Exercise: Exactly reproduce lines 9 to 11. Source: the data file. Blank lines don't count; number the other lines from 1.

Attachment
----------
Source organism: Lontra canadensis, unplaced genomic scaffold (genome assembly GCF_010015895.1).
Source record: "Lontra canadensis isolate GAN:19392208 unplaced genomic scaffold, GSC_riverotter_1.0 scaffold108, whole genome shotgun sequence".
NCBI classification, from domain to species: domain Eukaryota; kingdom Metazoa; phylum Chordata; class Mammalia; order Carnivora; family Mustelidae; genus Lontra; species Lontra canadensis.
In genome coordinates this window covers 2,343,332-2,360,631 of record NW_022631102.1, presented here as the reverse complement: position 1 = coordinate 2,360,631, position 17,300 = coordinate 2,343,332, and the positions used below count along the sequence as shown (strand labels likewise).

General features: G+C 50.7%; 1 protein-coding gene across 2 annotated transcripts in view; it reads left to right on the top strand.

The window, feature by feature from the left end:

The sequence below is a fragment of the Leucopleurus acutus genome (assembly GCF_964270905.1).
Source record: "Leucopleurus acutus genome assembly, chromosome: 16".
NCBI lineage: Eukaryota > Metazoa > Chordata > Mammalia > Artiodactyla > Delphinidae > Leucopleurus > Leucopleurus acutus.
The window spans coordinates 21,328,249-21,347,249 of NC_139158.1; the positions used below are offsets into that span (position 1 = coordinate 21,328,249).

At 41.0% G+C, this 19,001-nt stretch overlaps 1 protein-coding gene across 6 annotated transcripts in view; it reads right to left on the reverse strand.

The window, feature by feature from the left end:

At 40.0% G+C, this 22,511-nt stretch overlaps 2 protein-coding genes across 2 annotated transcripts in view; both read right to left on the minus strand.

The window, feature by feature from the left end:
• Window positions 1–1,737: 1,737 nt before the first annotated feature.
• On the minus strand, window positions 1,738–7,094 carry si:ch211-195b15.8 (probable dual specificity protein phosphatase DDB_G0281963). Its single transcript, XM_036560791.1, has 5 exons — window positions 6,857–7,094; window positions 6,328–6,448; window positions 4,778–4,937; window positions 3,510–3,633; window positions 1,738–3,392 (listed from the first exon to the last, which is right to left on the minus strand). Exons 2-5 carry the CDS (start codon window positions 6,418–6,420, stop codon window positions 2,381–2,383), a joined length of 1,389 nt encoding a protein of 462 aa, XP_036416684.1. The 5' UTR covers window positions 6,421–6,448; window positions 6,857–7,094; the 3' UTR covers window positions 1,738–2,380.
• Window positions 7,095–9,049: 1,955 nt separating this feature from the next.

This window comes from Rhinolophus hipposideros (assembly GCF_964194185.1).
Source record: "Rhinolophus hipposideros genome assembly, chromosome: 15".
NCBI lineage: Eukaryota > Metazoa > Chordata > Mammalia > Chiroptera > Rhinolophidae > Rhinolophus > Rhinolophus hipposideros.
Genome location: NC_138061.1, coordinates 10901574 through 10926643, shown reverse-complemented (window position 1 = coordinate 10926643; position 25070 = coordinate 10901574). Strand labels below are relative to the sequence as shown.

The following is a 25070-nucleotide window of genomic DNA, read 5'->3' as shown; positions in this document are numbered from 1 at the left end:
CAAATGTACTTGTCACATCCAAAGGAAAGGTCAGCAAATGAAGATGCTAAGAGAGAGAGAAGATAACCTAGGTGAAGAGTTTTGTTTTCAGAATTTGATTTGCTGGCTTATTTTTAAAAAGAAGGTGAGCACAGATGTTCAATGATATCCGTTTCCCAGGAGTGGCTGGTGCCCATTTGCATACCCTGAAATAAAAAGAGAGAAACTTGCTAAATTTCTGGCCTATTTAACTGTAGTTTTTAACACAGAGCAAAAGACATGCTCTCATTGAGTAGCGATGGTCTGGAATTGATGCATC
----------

NCBI lineage: Eukaryota > Metazoa > Chordata > Mammalia > Artiodactyla > Delphinidae > Leucopleurus > Leucopleurus acutus.
The window spans coordinates 21,328,249-21,347,249 of NC_139158.1; the positions used below are offsets into that span (position 1 = coordinate 21,328,249).

At 41.0% G+C, this 19,001-nt stretch overlaps 1 protein-coding gene across 6 annotated transcripts in view; it reads right to left on the reverse strand.